3. Use specific, repeatable encouragement rather than fluffy praise.

What’s the difference between these two phrases: “Good job, you’re so smart!” and “All your studying really paid off — you must be so proud!” 

And which would resonate more if you’d dedicated the last few evenings to studying for a test — and then received a less coveted B? 

Chances are, you’d be grateful your hard work was recognized and that your parent noticed, even though you didn’t bring home an A.

That’s why encouragement is so much stronger than praise. Encouraging words highlight the specific, repeatable effort or attitude behind a positive behavior or accomplishment, such as perseverance or teamwork, while praise is full of fluff, focusing on things a child might not be able to control, like intellect or natural ability.

With encouragement, kids are more likely to repeat the action in the future, and develop the internal motivation that leads to success, in whatever form it takes.

4. Problem-solve instead of punish.

According to psychologist Ross Greene, “Kids do well if they can.” And whenever our kids act out, there’s always a reason. By uncovering the reason and helping them problem-solve, we can empower them to make a better choice next time.

Very often, kids misbehave because they’re hungry, tired, stressed or simply don’t have the training. Or, they may not have the neurological ability or emotional maturity to make good choices or regulate their actions. Other times, they’re seeking control when they feel overpowered.

With problem-solving, you’ll get on the same team instead of pitting yourself against your child by using punishment. You might train on behavioral skills, work to remove triggers or simply look for ways to avoid the problem in the future — together.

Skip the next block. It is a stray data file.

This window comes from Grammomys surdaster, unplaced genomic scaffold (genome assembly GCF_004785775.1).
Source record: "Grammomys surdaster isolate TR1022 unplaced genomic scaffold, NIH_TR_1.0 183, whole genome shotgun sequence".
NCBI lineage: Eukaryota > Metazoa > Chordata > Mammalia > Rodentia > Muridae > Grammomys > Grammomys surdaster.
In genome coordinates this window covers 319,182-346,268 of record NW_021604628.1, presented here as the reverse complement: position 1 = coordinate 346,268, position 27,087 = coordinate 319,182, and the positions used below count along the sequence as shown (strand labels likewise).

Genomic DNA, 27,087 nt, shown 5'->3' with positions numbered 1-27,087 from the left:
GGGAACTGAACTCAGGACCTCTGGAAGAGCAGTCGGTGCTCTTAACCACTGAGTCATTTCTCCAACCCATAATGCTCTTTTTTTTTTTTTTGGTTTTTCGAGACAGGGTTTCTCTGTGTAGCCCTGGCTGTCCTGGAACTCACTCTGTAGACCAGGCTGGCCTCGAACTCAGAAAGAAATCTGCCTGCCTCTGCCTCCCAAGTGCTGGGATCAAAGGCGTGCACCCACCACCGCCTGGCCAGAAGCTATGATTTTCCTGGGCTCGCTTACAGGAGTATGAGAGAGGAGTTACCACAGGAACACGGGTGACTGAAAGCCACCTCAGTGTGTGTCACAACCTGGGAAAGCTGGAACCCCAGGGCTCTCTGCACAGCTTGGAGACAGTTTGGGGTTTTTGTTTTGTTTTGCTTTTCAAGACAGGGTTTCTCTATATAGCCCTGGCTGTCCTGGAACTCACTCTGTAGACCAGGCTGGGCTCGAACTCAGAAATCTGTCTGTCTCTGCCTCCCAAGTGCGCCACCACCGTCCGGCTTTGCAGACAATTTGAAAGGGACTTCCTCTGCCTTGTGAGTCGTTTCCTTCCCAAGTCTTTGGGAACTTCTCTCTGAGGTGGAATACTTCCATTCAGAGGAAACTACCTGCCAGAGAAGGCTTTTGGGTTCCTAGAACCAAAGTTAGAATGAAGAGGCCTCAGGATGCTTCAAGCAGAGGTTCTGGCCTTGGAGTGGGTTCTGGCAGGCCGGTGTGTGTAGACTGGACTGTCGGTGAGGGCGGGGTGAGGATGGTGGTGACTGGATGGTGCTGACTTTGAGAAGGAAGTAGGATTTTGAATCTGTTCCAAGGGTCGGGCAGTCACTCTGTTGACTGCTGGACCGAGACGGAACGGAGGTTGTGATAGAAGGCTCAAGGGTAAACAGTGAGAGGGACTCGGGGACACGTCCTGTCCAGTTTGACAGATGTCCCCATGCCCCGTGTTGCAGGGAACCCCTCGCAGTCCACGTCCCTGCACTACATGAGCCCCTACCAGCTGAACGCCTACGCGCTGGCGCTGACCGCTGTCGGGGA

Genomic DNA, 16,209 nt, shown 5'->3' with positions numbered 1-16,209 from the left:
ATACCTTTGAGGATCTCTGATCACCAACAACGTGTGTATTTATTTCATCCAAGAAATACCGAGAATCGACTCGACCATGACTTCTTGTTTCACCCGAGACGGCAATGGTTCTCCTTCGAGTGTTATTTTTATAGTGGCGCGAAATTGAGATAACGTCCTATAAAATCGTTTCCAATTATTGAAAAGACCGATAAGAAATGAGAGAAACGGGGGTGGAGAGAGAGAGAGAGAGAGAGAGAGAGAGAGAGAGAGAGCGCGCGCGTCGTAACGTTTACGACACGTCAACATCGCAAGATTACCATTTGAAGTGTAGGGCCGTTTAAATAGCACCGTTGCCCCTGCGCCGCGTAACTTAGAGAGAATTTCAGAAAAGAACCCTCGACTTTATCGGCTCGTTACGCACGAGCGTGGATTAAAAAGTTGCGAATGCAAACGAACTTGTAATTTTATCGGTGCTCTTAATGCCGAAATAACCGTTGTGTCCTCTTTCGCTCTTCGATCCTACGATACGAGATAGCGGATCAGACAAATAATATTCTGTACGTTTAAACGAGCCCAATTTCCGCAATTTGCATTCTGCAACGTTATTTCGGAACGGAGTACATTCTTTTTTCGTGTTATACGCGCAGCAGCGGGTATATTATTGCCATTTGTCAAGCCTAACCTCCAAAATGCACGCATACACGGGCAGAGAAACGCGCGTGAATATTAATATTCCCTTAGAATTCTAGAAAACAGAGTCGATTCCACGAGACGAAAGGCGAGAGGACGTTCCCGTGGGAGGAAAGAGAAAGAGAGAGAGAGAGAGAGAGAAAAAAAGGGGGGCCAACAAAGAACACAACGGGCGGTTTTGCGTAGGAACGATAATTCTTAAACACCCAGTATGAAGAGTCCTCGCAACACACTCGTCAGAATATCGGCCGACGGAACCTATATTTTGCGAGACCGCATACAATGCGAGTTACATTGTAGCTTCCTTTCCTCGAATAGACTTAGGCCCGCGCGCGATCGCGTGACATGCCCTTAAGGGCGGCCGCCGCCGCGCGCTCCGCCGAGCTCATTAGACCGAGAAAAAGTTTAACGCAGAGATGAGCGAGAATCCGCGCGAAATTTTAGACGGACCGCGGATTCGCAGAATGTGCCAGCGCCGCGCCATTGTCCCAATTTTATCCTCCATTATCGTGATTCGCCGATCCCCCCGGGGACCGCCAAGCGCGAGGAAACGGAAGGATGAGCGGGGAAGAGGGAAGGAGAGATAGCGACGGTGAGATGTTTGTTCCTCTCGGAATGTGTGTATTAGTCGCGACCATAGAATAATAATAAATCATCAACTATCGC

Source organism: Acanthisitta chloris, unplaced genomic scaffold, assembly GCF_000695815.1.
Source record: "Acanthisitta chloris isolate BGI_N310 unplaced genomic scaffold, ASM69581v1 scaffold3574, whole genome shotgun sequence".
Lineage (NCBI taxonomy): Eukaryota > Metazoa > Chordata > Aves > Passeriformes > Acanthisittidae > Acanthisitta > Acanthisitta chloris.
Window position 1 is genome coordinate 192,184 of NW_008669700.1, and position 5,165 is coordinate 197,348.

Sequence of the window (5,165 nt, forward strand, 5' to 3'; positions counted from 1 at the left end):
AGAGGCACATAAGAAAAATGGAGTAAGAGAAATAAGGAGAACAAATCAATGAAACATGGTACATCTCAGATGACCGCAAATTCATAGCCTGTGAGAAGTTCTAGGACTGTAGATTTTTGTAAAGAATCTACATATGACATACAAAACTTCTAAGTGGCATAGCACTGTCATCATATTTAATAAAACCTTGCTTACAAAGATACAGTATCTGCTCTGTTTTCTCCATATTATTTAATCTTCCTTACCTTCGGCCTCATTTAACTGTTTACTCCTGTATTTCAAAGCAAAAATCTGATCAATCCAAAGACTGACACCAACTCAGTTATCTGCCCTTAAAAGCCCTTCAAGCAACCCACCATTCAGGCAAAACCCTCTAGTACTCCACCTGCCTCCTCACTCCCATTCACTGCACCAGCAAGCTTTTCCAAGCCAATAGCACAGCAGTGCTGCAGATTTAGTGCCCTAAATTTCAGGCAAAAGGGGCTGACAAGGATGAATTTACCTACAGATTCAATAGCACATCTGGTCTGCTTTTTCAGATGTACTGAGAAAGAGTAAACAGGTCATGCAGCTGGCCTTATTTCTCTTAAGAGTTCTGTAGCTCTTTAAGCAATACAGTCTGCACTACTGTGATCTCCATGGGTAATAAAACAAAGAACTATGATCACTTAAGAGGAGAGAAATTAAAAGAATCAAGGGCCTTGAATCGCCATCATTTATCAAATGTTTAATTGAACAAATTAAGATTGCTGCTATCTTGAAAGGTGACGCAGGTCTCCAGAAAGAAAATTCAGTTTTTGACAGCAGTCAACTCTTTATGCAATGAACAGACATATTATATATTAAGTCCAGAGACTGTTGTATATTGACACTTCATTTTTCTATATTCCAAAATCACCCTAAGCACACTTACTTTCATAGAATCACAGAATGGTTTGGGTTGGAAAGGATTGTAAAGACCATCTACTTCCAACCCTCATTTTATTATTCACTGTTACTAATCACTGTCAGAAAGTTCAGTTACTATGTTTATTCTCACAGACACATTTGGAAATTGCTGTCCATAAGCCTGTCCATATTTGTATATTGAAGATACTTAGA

5. Hold regular family meetings.

Think of these meetings as weekly "Mind, Body and Soul Time" connections for the whole family. And they’re anything but boring when you assign roles to everyone (meeting leader, notetaker), serve a small snack, and always include something fun — even if it’s just telling jokes or playing a quick game.

Open your meeting by having everyone share gratitude about each family member, then cover the weekly calendar and any family business you want to discuss. This is a great chance to problem-solve together.

Short and sweet is key; when you make meetings fun, you’ll find they become a family ritual that everyone looks forward to.

Before you dash off to implement these gold-star, best-bang-for-your-buck parenting strategies, remember that you don’t have to do it all at once.

But when you do try some of these new techniques, your whole family will benefit from new skills, fewer misbehaviors and more connection all around. And that’s what rock-star parenting is all about!

Today Parents contributor Amy McCready is the founder of Positive Parenting Solutions. Check out her free parenting class for even more strategies to get kids to listen without yelling, nagging or losing control.